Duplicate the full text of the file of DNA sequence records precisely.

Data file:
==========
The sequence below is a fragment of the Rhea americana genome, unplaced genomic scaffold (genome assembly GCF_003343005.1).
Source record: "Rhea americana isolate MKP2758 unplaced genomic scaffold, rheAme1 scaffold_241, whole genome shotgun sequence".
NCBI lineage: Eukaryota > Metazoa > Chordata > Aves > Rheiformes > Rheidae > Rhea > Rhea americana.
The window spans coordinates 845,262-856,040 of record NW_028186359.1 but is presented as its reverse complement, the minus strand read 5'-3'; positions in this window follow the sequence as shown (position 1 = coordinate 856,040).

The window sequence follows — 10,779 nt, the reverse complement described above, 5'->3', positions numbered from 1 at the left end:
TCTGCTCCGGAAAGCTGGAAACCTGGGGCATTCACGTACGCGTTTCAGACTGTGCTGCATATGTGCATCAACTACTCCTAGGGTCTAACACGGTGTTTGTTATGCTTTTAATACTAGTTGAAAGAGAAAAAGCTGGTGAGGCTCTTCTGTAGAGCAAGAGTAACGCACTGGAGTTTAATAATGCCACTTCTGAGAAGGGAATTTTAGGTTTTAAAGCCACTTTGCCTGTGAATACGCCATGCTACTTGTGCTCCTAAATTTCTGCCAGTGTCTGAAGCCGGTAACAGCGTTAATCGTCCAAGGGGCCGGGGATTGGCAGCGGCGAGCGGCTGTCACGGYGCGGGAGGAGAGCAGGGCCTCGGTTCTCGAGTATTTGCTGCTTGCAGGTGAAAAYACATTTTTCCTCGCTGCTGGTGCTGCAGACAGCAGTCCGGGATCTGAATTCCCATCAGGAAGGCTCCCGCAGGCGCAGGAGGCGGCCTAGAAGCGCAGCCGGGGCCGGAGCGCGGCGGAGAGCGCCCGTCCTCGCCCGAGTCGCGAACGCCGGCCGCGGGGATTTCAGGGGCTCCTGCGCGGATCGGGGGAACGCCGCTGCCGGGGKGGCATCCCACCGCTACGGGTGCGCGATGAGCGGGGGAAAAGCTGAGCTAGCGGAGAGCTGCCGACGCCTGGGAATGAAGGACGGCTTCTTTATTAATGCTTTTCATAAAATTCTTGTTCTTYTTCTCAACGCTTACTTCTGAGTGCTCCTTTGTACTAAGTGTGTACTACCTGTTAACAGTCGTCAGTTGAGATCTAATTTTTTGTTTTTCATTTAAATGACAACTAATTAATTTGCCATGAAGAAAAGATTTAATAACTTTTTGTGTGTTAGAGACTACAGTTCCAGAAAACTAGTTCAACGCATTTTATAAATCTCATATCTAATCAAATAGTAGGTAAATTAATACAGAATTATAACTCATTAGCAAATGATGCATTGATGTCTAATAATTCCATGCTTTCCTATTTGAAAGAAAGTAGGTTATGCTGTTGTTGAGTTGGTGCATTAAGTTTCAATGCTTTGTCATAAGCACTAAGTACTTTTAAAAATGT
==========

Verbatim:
The sequence below is a fragment of the Rhea americana genome, unplaced genomic scaffold (genome assembly GCF_003343005.1).
Source record: "Rhea americana isolate MKP2758 unplaced genomic scaffold, rheAme1 scaffold_241, whole genome shotgun sequence".
NCBI lineage: Eukaryota > Metazoa > Chordata > Aves > Rheiformes > Rheidae > Rhea > Rhea americana.
The window spans coordinates 845,262-856,040 of record NW_028186359.1 but is presented as its reverse complement, the minus strand read 5'-3'; positions in this window follow the sequence as shown (position 1 = coordinate 856,040).

The window sequence follows — 10,779 nt, the reverse complement described above, 5'->3', positions numbered from 1 at the left end:
TCTGCTCCGGAAAGCTGGAAACCTGGGGCATTCACGTACGCGTTTCAGACTGTGCTGCATATGTGCATCAACTACTCCTAGGGTCTAACACGGTGTTTGTTATGCTTTTAATACTAGTTGAAAGAGAAAAAGCTGGTGAGGCTCTTCTGTAGAGCAAGAGTAACGCACTGGAGTTTAATAATGCCACTTCTGAGAAGGGAATTTTAGGTTTTAAAGCCACTTTGCCTGTGAATACGCCATGCTACTTGTGCTCCTAAATTTCTGCCAGTGTCTGAAGCCGGTAACAGCGTTAATCGTCCAAGGGGCCGGGGATTGGCAGCGGCGAGCGGCTGTCACGGYGCGGGAGGAGAGCAGGGCCTCGGTTCTCGAGTATTTGCTGCTTGCAGGTGAAAAYACATTTTTCCTCGCTGCTGGTGCTGCAGACAGCAGTCCGGGATCTGAATTCCCATCAGGAAGGCTCCCGCAGGCGCAGGAGGCGGCCTAGAAGCGCAGCCGGGGCCGGAGCGCGGCGGAGAGCGCCCGTCCTCGCCCGAGTCGCGAACGCCGGCCGCGGGGATTTCAGGGGCTCCTGCGCGGATCGGGGGAACGCCGCTGCCGGGGKGGCATCCCACCGCTACGGGTGCGCGATGAGCGGGGGAAAAGCTGAGCTAGCGGAGAGCTGCCGACGCCTGGGAATGAAGGACGGCTTCTTTATTAATGCTTTTCATAAAATTCTTGTTCTTYTTCTCAACGCTTACTTCTGAGTGCTCCTTTGTACTAAGTGTGTACTACCTGTTAACAGTCGTCAGTTGAGATCTAATTTTTTGTTTTTCATTTAAATGACAACTAATTAATTTGCCATGAAGAAAAGATTTAATAACTTTTTGTGTGTTAGAGACTACAGTTCCAGAAAACTAGTTCAACGCATTTTATAAATCTCATATCTAATCAAATAGTAGGTAAATTAATACAGAATTATAACTCATTAGCAAATGATGCATTGATGTCTAATAATTCCATGCTTTCCTATTTGAAAGAAAGTAGGTTATGCTGTTGTTGAGTTGGTGCATTAAGTTTCAATGCTTTGTCATAAGCACTAAGTACTTTTAAAAATGT